The pernicious role of stress on intergenerational continuity of psychopathology

Leslie D. Leve, Veronica Oro, Misaki N. Natsuaki, Gordon T. Harold, Jenae M. Neiderhiser, Jody M. Ganiban, Daniel S. Shaw, David S. Degarmo

Research output: Contribution to journalArticlepeer-review


Development and Psychopathology has been a premier resource for understanding stressful childhood experiences and the intergenerational continuity of psychopathology. Building on that tradition, we examined the unique and joint influences of maternal stress on children's effortful control (age 7) and externalizing behavior (age 11) as transmitted via genetics, the prenatal environment, and the postnatal environment. The sample included N = 561 adopted children and their biological and adoptive parents. Path models identified a direct effect of biological mother life stress on children's effortful control (β = -.08) and an indirect effect of her life stress on child externalizing behavior via effortful control (β =.52), but no main or indirect effects of biological parent psychopathology, prenatal stress, or adoptive mother adverse childhood experiences (ACES). Adoptive mother ACES amplified the association between biological mother life stress and child effortful control (β = -.08), externalizing behavior (β = 1.41), and the indirect effect via effortful control, strengthening associations when adoptive mothers reported average or high ACES during their own childhoods. Results suggest that novel study designs are needed to enhance the understanding of how life stress gets "under the skin"to affect psychopathology in the offspring of adults who have experienced stress.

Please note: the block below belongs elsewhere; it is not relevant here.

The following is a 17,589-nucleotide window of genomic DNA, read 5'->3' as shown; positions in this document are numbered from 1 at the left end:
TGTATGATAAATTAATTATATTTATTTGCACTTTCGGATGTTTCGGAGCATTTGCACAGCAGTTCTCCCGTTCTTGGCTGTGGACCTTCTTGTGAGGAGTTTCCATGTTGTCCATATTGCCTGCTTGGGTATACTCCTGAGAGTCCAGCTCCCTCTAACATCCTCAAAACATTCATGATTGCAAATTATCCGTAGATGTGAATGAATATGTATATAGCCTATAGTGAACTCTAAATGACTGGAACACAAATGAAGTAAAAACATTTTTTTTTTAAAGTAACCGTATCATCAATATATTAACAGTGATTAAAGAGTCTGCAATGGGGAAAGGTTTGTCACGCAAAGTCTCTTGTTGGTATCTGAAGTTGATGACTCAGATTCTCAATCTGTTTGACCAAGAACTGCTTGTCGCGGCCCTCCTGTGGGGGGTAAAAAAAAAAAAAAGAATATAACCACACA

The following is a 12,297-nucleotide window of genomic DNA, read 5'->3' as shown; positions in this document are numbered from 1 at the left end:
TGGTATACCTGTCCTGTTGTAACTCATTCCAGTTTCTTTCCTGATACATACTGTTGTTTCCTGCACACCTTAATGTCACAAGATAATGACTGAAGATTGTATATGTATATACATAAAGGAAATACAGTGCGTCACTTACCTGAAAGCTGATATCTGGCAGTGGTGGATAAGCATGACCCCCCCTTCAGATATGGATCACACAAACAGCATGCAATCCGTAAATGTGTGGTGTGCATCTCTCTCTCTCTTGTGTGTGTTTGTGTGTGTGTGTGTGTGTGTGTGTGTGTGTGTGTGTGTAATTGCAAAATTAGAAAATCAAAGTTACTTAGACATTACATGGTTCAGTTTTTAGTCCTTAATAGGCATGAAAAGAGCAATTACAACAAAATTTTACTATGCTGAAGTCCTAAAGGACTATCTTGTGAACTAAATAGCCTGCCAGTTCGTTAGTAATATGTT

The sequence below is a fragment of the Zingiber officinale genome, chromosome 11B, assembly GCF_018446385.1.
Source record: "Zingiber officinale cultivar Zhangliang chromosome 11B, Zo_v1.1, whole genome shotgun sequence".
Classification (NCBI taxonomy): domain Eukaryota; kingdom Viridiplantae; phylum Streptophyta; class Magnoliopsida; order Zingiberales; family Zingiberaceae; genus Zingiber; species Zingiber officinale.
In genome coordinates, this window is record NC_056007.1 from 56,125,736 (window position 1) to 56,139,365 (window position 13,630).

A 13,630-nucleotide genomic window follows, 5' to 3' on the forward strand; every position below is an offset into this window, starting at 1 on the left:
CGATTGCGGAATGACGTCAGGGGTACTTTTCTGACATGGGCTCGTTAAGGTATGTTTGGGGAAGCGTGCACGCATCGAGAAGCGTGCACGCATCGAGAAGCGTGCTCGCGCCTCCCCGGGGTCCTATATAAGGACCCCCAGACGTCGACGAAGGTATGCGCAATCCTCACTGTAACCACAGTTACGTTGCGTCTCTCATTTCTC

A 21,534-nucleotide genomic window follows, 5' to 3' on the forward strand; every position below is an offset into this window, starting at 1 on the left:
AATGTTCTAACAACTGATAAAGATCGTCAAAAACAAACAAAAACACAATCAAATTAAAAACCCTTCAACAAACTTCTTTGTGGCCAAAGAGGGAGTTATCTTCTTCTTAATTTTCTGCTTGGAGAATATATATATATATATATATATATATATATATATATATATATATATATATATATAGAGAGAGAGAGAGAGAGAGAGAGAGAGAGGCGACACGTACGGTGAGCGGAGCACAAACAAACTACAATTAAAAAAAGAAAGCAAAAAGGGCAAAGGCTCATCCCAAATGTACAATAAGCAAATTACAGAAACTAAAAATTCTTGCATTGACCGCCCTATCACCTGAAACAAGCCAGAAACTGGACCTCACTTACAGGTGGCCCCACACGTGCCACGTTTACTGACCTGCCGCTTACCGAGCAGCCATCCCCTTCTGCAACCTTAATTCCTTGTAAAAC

Original languageEnglish (US)
JournalDevelopment and Psychopathology
StateAccepted/In press - 2024

All Science Journal Classification (ASJC) codes

  • Developmental and Educational Psychology
  • Psychiatry and Mental health

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